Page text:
This poem was written in a poetry class at University of Maine Farmington’s annual Longfellow Young Writers Workshop.
You are pink and fleshy, hues of salmon, a divot which mars my kneecap
You are the creation of river rocks and clumsy footing
Off balance footing, I would never make it in the circus
Big top, red and white
You are a reminder of the last day laughter filled my belly and crowded my bones
Why don’t scars go away?
Why don’t scars leave, like people so easily do?
Mid-September air stung at my skin, prickly sensations scattered my bare ankles
Jumping from brinded rock to brinded rock, he was only a few skips ahead of me
All was below me and with a thudding sound and splashing of icy water
I was below all
Smile still strained, uneven teeth continued to show
I was happy and I was red and the water too was red
Why didn’t my smile go away?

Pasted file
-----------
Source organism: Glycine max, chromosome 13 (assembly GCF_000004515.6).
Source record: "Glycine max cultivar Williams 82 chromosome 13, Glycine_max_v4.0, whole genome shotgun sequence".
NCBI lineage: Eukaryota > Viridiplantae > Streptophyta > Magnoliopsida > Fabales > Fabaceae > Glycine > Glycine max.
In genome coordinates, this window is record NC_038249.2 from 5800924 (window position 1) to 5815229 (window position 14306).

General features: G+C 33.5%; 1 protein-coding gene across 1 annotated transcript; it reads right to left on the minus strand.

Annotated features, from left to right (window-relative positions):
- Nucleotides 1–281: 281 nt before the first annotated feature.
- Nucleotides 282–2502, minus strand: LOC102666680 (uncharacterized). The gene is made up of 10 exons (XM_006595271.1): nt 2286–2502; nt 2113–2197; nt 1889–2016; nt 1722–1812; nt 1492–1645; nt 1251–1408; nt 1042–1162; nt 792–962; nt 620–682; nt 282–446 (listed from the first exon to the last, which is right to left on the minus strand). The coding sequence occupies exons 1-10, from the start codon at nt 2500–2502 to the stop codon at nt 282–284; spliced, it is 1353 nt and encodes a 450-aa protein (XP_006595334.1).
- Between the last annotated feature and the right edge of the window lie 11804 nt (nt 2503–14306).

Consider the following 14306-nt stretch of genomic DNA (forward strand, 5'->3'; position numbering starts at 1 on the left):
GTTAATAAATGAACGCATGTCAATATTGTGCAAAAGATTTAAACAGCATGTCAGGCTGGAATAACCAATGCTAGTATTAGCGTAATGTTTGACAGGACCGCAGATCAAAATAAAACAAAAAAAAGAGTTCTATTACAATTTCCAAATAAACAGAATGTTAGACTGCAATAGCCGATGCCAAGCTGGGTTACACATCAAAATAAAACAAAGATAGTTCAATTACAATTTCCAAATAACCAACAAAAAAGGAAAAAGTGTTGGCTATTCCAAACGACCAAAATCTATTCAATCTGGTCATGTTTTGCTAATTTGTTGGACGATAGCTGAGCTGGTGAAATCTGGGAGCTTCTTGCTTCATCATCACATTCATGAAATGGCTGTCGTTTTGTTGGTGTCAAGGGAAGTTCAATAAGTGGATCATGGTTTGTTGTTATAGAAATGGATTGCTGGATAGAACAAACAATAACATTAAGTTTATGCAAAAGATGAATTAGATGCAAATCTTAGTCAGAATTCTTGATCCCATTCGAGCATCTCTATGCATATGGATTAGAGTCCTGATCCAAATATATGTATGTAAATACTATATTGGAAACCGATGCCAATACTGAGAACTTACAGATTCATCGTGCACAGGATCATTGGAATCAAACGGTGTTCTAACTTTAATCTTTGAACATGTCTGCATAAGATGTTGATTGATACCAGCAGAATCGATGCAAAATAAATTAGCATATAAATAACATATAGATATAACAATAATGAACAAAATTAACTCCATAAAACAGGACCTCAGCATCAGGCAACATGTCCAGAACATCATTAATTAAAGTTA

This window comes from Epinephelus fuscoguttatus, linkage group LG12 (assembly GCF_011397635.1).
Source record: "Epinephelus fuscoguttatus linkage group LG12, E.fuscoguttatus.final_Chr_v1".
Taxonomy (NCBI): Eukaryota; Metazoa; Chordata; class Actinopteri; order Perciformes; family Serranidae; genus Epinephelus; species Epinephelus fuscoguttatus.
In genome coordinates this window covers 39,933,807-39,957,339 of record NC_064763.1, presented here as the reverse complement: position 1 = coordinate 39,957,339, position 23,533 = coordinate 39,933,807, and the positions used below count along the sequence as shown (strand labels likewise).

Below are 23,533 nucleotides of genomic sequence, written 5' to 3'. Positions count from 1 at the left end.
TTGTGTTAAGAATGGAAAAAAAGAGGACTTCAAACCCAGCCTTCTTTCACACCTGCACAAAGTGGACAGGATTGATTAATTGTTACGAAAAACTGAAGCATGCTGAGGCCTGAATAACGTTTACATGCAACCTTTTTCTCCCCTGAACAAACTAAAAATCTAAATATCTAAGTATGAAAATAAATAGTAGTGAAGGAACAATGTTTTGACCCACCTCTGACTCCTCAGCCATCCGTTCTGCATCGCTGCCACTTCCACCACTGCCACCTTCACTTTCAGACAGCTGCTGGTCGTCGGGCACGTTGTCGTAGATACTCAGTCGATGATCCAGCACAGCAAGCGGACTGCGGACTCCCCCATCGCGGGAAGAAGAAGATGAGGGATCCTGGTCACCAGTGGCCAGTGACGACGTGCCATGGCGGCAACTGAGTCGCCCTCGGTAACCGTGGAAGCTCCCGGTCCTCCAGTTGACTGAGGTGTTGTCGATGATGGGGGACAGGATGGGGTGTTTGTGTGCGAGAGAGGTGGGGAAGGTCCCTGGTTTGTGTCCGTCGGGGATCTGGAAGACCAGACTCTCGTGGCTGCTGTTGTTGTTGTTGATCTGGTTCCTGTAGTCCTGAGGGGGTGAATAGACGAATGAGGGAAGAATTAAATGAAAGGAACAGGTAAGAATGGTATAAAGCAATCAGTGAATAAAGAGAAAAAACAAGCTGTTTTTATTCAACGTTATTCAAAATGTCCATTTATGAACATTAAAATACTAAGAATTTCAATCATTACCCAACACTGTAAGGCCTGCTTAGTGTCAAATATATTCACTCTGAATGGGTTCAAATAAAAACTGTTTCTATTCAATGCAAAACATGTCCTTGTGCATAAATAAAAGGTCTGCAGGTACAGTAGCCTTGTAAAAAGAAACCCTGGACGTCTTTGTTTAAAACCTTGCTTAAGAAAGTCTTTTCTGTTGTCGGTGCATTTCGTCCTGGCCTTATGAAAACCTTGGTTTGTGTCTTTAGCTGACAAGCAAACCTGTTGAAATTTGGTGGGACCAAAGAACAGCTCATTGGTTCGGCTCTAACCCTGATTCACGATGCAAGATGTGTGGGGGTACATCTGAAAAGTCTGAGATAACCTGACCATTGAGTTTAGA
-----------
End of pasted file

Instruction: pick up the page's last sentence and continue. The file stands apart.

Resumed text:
Spindly shaking fingers were held out to me and I was back and standing
On five dollar flip flops, legs shaky and knees shaky
Right knee shaking
This the last time our dead skin cells collide
Meshing and melding like seemingly close galaxies
After that Tuesday there were no phone calls branching into 2 am
You had still not introduced yourself yet
Come Wednesday our weekly trip to the dingy pizza parlor on the end of South street was abandoned, old habits rotted effortlessly into the ground, leaving its bones exposed
Thursday passed and the flowers he had given me began to die
I looked down to my right knee and through the bandage I could feel you growing
You were born into a harsh environment and endured when I knew I could not
Sunday night I sat alone in my bed, amongst pillows and sheets and linens
Pink rimmed glassy and jaundiced eyes wanted to look anywhere but down
I needed to look anywhere but down
Yet there seemed to be an anchor which tied itself to my chin
There you were
Why don’t scars leave like people do?